Right anterior temporal lobe dysfunction underlies theory of mind impairments in semantic dementia

Muireann Irish*, John R. Hodges, Olivier Piguet

*Corresponding author for this work

Research output: Contribution to journalArticlepeer-review

121 Citations (Scopus)


Semantic dementia is a progressive neurodegenerative disorder characterized by the amodal and profound loss of semantic knowledge attributable to the degeneration of the left anterior temporal lobe. Although traditionally conceptualized as a language disorder, patients with semantic dementia display significant alterations in behaviour and socioemotional functioning. Recent evidence points to an impaired capacity for theory of mind in predominantly left-lateralized cases of semantic dementia; however, it remains unclear to what extent semantic impairments contribute to these deficits. Further the neuroanatomical signature of such disturbance remains unknown. Here, we sought to determine the neural correlates of theory of mind performance in patients with left predominant semantic dementia (n = 11), in contrast with disease-matched cases with behavioural-variant frontotemporal dementia (n = 10) and Alzheimer's disease (n = 10), and healthy older individuals (n = 14) as control participants. Participants completed a simple cartoons task, in which they were required to describe physical and theory of mind scenarios. Irrespective of subscale, patients with semantic dementia exhibited marked impairments relative to control subjects; however, only theory of mind deficits persisted when we covaried for semantic comprehension. Voxel-based morphometry analyses revealed that atrophy in right anterior temporal lobe structures, including the right temporal fusiform cortex, right inferior temporal gyrus, bilateral temporal poles and amygdalae, correlated significantly with theory of mind impairments in the semantic dementia group. Our results point to the marked disruption of cognitive functions beyond the language domain in semantic dementia, not exclusively attributable to semantic processing impairments. The significant involvement of right anterior temporal structures suggests that with disease evolution, the encroachment of pathology into the contralateral hemisphere heralds the onset of social cognitive deficits in this syndrome.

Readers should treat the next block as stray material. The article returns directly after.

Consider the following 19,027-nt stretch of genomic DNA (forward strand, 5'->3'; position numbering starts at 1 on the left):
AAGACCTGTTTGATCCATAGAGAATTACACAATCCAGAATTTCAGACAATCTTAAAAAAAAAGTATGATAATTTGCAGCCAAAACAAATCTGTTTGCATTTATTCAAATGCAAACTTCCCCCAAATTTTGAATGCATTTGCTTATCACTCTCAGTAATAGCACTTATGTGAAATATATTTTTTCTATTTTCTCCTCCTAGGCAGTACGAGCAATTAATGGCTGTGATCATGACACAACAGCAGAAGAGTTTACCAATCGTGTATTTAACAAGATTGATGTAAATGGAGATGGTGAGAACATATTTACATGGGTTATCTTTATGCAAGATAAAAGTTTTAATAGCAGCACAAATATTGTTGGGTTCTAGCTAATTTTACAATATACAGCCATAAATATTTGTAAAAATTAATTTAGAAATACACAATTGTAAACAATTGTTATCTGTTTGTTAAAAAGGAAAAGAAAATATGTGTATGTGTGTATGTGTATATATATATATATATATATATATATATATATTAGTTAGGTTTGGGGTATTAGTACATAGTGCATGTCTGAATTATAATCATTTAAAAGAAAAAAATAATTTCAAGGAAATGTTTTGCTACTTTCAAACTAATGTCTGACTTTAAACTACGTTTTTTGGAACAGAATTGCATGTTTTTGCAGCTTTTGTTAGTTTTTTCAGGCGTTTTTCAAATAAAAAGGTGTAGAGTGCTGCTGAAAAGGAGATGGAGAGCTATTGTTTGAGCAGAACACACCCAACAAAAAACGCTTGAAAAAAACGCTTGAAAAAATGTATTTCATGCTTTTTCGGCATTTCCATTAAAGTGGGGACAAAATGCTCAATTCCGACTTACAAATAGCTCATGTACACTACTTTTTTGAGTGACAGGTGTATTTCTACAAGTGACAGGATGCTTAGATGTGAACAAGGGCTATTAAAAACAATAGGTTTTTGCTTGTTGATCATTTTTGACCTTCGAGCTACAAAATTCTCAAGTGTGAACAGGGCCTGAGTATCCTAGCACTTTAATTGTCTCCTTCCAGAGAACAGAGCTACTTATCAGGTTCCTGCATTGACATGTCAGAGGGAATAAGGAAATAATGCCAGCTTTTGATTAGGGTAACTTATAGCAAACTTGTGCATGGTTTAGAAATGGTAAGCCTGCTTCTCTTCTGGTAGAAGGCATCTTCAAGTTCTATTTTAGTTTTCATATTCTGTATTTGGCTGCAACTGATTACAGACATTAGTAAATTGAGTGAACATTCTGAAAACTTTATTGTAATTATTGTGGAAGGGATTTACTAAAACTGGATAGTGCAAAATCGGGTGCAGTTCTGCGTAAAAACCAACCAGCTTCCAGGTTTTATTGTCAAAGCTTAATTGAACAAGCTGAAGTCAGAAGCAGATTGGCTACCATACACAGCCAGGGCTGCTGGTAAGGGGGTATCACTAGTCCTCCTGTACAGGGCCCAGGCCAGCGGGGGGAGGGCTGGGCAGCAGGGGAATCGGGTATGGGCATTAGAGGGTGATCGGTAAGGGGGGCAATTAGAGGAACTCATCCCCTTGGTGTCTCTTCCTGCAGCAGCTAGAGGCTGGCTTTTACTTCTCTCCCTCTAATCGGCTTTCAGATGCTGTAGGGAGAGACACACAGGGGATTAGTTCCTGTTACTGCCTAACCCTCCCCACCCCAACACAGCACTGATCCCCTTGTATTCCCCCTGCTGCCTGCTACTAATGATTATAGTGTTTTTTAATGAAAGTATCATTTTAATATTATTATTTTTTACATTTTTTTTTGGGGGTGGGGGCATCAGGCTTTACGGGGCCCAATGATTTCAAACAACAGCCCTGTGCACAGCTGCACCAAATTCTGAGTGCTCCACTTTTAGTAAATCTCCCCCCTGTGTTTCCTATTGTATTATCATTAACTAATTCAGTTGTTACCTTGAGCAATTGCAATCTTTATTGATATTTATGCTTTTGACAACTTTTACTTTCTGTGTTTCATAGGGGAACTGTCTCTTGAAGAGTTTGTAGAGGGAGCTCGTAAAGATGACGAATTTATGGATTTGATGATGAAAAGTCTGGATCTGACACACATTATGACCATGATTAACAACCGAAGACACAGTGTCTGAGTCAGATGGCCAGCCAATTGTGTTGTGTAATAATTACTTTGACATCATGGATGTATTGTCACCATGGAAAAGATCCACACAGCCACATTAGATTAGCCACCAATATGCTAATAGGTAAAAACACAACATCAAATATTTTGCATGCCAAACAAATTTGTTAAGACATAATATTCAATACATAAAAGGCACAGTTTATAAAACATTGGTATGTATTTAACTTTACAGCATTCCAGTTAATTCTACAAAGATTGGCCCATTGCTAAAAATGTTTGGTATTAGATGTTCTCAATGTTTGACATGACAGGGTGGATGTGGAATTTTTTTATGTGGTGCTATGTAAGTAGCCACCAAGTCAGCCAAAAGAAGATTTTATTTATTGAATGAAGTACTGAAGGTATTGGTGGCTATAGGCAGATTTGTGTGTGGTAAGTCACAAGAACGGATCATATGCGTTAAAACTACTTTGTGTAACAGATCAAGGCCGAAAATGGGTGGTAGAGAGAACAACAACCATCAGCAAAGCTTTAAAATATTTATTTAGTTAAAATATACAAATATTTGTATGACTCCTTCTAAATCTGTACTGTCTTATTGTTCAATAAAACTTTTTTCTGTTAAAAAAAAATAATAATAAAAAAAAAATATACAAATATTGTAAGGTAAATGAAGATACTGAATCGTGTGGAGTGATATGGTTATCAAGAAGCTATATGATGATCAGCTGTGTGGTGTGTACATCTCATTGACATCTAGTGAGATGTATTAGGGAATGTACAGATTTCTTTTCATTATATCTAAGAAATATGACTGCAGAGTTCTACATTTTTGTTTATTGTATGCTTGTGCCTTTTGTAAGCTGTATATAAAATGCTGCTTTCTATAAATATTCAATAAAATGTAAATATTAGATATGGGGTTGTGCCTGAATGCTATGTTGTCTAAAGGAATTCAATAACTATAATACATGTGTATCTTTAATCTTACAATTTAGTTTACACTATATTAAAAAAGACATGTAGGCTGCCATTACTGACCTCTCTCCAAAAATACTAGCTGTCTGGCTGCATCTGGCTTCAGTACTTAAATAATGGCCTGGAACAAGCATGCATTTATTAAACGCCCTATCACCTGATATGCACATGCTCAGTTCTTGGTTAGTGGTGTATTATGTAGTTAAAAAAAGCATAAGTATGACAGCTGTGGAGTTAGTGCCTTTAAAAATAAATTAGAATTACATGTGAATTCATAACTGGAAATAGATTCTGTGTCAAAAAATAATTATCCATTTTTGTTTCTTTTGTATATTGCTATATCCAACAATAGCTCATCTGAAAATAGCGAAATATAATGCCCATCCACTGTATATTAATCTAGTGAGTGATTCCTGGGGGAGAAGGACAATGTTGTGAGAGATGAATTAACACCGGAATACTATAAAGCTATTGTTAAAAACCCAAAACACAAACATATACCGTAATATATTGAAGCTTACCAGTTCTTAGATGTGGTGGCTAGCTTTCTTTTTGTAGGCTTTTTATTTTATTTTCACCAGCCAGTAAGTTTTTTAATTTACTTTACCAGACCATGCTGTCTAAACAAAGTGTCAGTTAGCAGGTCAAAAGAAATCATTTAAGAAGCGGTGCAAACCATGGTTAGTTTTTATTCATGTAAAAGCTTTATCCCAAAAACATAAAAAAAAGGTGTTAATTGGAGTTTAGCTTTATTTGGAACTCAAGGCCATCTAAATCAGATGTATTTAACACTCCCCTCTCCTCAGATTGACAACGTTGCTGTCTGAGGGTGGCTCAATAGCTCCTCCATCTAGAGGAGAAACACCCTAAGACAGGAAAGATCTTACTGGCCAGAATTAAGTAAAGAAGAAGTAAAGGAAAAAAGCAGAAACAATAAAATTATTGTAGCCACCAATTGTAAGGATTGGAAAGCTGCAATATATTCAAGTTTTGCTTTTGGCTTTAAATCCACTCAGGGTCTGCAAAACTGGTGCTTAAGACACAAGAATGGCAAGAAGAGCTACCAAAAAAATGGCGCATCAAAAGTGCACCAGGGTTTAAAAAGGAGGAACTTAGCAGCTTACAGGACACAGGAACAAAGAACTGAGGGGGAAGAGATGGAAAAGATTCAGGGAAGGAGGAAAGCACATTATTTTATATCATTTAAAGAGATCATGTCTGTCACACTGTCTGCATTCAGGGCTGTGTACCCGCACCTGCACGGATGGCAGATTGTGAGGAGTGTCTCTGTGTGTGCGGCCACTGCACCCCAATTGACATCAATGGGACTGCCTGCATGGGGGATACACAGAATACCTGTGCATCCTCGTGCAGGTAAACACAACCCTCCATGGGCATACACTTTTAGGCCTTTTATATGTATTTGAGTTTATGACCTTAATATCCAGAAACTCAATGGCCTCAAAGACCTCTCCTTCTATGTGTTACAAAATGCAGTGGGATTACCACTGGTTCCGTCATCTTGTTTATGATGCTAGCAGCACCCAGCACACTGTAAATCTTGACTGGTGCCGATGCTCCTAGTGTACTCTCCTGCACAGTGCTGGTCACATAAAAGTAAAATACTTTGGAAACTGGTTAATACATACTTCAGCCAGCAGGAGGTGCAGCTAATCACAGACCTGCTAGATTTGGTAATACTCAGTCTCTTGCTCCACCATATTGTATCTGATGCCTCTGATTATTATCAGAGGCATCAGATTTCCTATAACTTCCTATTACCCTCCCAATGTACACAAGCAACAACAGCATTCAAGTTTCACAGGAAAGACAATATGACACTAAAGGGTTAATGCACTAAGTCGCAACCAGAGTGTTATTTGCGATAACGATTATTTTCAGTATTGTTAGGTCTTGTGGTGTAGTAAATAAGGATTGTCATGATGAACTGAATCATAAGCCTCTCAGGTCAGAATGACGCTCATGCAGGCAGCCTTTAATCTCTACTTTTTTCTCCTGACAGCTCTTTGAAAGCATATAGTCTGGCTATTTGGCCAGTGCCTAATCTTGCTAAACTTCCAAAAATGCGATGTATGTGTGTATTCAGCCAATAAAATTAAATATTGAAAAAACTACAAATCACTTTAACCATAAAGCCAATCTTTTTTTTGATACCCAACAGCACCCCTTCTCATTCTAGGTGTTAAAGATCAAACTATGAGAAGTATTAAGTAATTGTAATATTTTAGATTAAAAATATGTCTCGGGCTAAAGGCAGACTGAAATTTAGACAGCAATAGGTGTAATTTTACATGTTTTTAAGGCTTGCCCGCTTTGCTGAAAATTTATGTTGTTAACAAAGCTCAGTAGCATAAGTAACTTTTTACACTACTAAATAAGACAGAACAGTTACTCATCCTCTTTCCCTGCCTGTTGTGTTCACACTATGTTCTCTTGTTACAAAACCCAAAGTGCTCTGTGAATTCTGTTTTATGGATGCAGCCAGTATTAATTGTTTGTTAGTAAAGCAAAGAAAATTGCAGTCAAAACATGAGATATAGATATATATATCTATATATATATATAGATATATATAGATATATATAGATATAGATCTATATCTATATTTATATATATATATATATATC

Original languageEnglish
Pages (from-to)1241-1253
Number of pages13
Issue number4
Publication statusPublished - Apr 2014
Externally publishedYes


  • anterior temporal lobe
  • frontotemporal dementia
  • semantic memory
  • social cognition
  • theory of mind


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